All photos by Sara Long Photography
It’s not hard to spend every weekend of our life “wedding-ing.” It’s not hard because most days, we love what we do. A year ago, Adam, my now-husband, became my co-shooter, making work even more fun and ensuring we don’t have to spend 12 hours apart during shoot days.
I never would’ve envisioned my life looking like this four years ago. I was an “undecided” college student, trying to find my area of interest. As I tested the waters of different majors, I couldn’t see myself pursuing any of them for one reason or another. I was looking for a place where my natural acumen for story-telling and seeing the best in people could evolve—not be buried in statistics and pessimism. As I struggled to stay interested in my classes, life outside of the classroom was blossoming. I’d sit down to study, but more often than not, I wound up distracting myself with photography projects.
Families started asking me to take their photos, and I brought my camera along on adventures of all sorts, taking countless photos of my friends in the process. A few people even asked me to capture their wedding day. It was a huge leap from my hobby days, but I thrived in the face of new challenges and added responsibility. I loved the opportunity to tell a good story. My first wedding was super DIY, gorgeous, and on a budget less than a tenth of my smallest package now. I realized then I had found my lens—sharing stories in an honest way.
It is an honor to have the responsibility of documenting a day that is the result of hard work, sweat, and often tears of wonderful people. I love all aspects of my photography business. It’s nice when I can step away from editing and respond to inquiries; even the financial side isn’t a bother. But since I’m actually quite horrible at balancing work and life, I’ve decided it’s time for a break.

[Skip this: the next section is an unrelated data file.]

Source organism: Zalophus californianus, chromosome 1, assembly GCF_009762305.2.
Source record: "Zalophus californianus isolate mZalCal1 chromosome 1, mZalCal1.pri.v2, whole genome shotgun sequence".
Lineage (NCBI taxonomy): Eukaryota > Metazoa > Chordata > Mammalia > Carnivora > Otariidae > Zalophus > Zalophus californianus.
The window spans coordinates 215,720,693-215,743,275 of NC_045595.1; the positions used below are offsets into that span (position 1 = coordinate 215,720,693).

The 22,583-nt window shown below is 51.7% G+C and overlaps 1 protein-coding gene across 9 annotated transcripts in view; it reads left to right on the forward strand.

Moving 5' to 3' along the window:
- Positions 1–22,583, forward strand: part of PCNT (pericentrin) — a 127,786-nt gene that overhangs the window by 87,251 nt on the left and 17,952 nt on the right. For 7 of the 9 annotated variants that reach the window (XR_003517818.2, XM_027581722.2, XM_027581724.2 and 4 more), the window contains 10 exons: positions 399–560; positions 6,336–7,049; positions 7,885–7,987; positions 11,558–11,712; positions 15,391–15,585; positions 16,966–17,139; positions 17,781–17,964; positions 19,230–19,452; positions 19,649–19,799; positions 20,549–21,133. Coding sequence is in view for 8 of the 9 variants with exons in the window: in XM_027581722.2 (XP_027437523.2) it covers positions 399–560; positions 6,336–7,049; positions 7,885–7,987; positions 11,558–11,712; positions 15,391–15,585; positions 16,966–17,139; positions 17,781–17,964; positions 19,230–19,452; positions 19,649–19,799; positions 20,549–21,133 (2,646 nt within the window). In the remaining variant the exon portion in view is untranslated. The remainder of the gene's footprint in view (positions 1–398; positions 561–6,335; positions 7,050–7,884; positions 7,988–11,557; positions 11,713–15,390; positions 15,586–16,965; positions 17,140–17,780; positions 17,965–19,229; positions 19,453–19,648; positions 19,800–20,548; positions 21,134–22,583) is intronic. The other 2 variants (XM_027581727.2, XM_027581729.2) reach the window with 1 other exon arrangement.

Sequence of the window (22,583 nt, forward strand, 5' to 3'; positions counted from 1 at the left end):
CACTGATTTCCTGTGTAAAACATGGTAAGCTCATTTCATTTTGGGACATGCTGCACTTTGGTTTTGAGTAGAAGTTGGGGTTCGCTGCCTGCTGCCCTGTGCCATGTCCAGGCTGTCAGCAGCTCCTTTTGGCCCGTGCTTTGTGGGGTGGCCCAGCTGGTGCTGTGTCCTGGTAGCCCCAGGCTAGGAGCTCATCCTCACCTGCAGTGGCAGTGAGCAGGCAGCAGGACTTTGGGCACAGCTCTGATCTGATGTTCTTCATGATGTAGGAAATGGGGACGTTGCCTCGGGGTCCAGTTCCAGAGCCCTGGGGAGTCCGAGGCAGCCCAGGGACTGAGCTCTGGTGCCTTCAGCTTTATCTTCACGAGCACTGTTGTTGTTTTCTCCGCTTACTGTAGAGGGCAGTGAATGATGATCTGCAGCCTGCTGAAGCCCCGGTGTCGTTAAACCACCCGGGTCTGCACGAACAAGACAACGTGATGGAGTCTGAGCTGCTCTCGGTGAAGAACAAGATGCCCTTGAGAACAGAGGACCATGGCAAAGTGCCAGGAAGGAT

As much as I love photographing anything and everything, the reality of owning a small business is that it can easily begin to consume a person. A year would look manageable on paper, but when it came to balancing photo and video editing for 25 weddings on top of other shoots while still in school, I honestly never had a day off.
The reality of having your own small business is that is can easily begin to consume a person. A year would look manageable on paper, but I honestly never had a day off.
In a relationship, it’s not uncommon to take a break from those you love. It’s quite natural—a way of knowing if you’re meant to be together. I’m taking a similar approach to my work right now. I need a little time away from being booked, from being responsible. I need to know that I can travel and do things I’ve spent years wanting to do without having lingering deadlines and projects hanging over my head. Owning my own business brings me so much joy, at times not feeling like work at all, but there are also times when I cannot enjoy the present moment. There’s a lot of juggling and odd hours when you’re a small business owner, and I have found it quite hard to just clock out and forget about work.
So, as newlyweds, my husband and I stayed in town for the first two months after our honeymoon to wrap up shooting fall weddings and finish editing summer ones. The rest of the year will be spent on a sabbatical of sorts. We’re going to travel. We’re going to WWOOF. We’re going to chill the fuck out! And we might discover things about ourselves once the rushing and constant creating, publishing, and pushing forward of the business wanes.
We’ve now been on break for three weeks, road-tripping along the East Coast, and I already miss my camera. But it feels good to miss it.
When my business was in full swing, I never had the chance to miss it, to crave shooting. I began to sort of resent it at times, when I would rather stay in and eat brunch on a slow Saturday than drive to a 10-hour wedding day!
It’s hard to say “no” to opportunities, to money, to working with people we find genuinely interesting and beautiful. It’s super hard. But I know that for our business to succeed if and when we open our doors again, this formative time for us is going to set the foundation for knowing how to say “no” later, especially when we have a family. We hope to find a way to strike a balance, whether it’s working three months a year and homesteading the rest, doing photography alongside other work, or something completely and totally different.